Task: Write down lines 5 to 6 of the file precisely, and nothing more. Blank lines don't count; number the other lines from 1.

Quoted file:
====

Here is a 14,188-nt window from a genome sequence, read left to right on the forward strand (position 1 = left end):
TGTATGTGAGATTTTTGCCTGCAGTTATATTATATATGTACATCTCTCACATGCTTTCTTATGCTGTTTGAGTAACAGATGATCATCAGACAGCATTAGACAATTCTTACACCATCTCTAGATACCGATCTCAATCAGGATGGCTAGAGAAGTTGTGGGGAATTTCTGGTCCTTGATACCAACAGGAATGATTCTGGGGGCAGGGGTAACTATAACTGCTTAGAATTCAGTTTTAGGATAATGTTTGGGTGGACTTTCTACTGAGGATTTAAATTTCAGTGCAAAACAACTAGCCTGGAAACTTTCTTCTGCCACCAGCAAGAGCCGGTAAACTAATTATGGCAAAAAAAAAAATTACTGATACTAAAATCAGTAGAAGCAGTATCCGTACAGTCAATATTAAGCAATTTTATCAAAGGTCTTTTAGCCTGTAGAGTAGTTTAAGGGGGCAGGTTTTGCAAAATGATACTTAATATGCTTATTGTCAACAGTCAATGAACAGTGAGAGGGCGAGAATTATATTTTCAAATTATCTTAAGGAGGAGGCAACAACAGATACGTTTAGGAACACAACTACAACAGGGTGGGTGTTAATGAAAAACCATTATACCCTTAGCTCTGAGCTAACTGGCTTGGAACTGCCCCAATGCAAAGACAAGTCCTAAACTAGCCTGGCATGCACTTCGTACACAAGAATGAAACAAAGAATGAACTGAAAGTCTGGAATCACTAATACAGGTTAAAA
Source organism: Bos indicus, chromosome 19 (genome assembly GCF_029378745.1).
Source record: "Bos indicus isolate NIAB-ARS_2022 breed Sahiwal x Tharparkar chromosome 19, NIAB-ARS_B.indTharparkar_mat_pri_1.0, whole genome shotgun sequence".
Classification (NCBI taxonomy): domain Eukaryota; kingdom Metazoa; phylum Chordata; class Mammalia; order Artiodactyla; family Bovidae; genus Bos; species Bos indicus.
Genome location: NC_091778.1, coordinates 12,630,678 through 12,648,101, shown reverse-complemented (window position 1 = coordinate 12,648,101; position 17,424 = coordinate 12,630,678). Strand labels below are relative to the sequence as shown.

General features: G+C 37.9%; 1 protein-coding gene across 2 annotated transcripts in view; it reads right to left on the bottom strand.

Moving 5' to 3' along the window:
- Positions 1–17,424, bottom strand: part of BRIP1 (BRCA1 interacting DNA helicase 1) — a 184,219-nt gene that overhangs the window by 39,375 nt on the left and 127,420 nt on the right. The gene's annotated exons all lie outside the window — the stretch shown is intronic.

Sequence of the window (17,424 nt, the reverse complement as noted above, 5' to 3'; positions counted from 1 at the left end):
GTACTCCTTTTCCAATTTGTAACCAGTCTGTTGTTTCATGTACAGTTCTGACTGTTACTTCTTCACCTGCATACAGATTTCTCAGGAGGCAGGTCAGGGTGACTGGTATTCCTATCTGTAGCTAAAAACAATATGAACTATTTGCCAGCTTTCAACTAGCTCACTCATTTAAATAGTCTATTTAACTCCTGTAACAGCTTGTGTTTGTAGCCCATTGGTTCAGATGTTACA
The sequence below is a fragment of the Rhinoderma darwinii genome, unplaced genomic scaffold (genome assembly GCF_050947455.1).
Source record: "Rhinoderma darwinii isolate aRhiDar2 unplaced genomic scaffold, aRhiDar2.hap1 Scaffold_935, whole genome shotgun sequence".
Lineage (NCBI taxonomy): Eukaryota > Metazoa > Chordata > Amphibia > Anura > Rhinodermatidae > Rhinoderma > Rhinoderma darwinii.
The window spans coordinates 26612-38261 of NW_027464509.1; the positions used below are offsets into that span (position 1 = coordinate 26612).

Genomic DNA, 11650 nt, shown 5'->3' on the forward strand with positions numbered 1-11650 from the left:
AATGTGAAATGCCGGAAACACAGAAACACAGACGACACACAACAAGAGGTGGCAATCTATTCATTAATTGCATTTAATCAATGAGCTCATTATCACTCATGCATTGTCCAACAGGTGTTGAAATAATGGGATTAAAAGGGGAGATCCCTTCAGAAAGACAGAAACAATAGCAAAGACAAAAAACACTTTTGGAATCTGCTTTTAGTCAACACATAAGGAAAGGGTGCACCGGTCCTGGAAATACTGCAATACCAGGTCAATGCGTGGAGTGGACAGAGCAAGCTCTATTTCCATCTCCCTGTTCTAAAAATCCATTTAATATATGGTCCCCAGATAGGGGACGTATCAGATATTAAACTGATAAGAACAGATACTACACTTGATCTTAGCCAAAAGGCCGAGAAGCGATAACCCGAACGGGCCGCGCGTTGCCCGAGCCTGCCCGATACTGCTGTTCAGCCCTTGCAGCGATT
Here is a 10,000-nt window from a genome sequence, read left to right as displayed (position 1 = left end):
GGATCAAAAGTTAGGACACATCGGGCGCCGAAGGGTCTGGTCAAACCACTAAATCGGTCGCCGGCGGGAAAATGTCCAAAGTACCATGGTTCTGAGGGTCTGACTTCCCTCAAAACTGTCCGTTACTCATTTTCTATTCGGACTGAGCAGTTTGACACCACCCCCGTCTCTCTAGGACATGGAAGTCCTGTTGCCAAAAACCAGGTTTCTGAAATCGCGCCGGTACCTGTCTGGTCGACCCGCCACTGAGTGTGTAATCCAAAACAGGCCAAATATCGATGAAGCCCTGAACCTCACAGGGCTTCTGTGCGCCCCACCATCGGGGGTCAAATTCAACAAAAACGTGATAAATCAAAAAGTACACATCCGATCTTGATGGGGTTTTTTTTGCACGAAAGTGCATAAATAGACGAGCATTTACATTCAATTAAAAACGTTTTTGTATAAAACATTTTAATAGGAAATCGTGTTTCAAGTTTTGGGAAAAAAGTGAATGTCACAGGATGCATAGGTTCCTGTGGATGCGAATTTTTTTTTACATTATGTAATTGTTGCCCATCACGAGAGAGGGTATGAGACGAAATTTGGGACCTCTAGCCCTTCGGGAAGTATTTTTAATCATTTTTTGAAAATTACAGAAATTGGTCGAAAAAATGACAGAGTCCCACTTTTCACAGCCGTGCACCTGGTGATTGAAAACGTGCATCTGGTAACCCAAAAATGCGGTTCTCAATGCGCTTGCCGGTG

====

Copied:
Classification (NCBI taxonomy): domain Eukaryota; kingdom Metazoa; phylum Chordata; class Mammalia; order Artiodactyla; family Bovidae; genus Bos; species Bos indicus.
Genome location: NC_091778.1, coordinates 12,630,678 through 12,648,101, shown reverse-complemented (window position 1 = coordinate 12,648,101; position 17,424 = coordinate 12,630,678). Strand labels below are relative to the sequence as shown.